Back assembly 305 includes slide-off stud 338 welded to frame assembly 307 by virtue of flange 339 which together forms generally L-shaped slid off stud means 338 which additionally has studs 340 for fitted engagement into openings 222 of stud saddle 220 of spring deck 200. Spring actuated release pull means 341 (See e.g. FIG. 7) includes a generally L-shaped plate 342, the underside of which is welded to side frame assembly 308, and pin 343 for fitted engagement with opening 227 of release pull saddle 225 of spring deck 200. Back frame assembly 305 further includes complementary tongue portions 345 welded respectively to side assemblies 307 and 308 each containing receptacles 348 and spring pull mechanisms 346 having pins 347.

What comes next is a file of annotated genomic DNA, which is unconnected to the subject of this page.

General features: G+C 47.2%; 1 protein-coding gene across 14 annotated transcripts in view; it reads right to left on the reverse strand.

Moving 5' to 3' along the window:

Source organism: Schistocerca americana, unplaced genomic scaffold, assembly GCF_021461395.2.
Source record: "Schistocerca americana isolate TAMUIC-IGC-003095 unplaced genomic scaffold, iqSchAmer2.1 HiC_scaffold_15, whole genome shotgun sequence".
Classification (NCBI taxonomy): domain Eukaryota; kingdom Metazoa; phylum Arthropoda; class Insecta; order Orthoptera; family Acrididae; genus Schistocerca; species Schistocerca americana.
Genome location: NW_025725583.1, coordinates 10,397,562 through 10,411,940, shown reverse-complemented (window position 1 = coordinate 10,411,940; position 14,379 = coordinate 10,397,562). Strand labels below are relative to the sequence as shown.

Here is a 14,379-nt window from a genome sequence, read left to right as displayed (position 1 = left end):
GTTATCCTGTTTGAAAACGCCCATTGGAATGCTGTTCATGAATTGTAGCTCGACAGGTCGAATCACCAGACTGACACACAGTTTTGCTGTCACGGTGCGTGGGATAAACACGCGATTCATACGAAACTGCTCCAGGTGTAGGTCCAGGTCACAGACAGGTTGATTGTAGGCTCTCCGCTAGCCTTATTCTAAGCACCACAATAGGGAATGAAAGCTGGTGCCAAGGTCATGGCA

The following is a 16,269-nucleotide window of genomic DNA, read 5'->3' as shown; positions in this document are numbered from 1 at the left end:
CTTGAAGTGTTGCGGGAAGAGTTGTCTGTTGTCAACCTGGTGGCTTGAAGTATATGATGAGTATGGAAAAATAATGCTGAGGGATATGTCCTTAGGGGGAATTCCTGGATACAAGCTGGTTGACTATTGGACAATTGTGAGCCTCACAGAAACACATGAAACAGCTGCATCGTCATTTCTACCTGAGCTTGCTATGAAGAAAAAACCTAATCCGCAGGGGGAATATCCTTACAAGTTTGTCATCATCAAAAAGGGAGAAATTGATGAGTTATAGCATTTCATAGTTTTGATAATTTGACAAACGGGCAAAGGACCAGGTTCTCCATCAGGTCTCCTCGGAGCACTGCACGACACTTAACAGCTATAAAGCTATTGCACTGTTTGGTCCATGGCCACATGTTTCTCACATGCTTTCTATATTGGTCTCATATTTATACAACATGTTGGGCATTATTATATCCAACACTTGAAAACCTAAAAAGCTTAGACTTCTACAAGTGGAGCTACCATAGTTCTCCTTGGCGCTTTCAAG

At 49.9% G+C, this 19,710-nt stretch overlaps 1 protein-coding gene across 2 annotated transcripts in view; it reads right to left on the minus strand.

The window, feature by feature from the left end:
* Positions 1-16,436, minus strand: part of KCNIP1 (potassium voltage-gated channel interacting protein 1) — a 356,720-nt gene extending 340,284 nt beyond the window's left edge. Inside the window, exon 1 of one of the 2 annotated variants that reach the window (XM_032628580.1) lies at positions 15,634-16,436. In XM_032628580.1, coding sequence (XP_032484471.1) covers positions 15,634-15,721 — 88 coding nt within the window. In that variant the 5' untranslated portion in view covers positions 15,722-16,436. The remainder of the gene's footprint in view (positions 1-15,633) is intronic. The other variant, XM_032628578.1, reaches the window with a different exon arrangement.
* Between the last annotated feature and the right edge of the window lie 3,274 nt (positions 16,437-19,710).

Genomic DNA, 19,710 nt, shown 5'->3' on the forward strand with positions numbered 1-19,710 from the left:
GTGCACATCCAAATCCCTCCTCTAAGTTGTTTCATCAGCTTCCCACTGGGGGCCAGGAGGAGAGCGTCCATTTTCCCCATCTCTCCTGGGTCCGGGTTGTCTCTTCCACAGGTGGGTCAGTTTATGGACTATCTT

Foot frame assembly 350 as was previously indicated also contains high-low leg assembly 315 attached respectively to side frame foot assemblies 352 and 353 to which is also attached selection ratchets 355. A generally L-shaped channel 357 is welded to foot frame end assembly 351 to which knee deck actuator 360, high-low actuator 370 and back deck actuator 380 are pivotally attached. Lever arms 319 of high-low leg assembly 315 for foot frame assembly 350 are connected to channel arms 391 and 392. Side frame assembly members 352 and 353 each contain head means 393 for engagement with receptacles 348, and openings 394 for fitted engagement with pins 347 of spring pull mechanisms 346. Generally L-shaped angle iron 395 is welded to the top portions of side frame assembly members 352 and 353 as shown in FIG. 10 and contains opening 396, 397 and 398.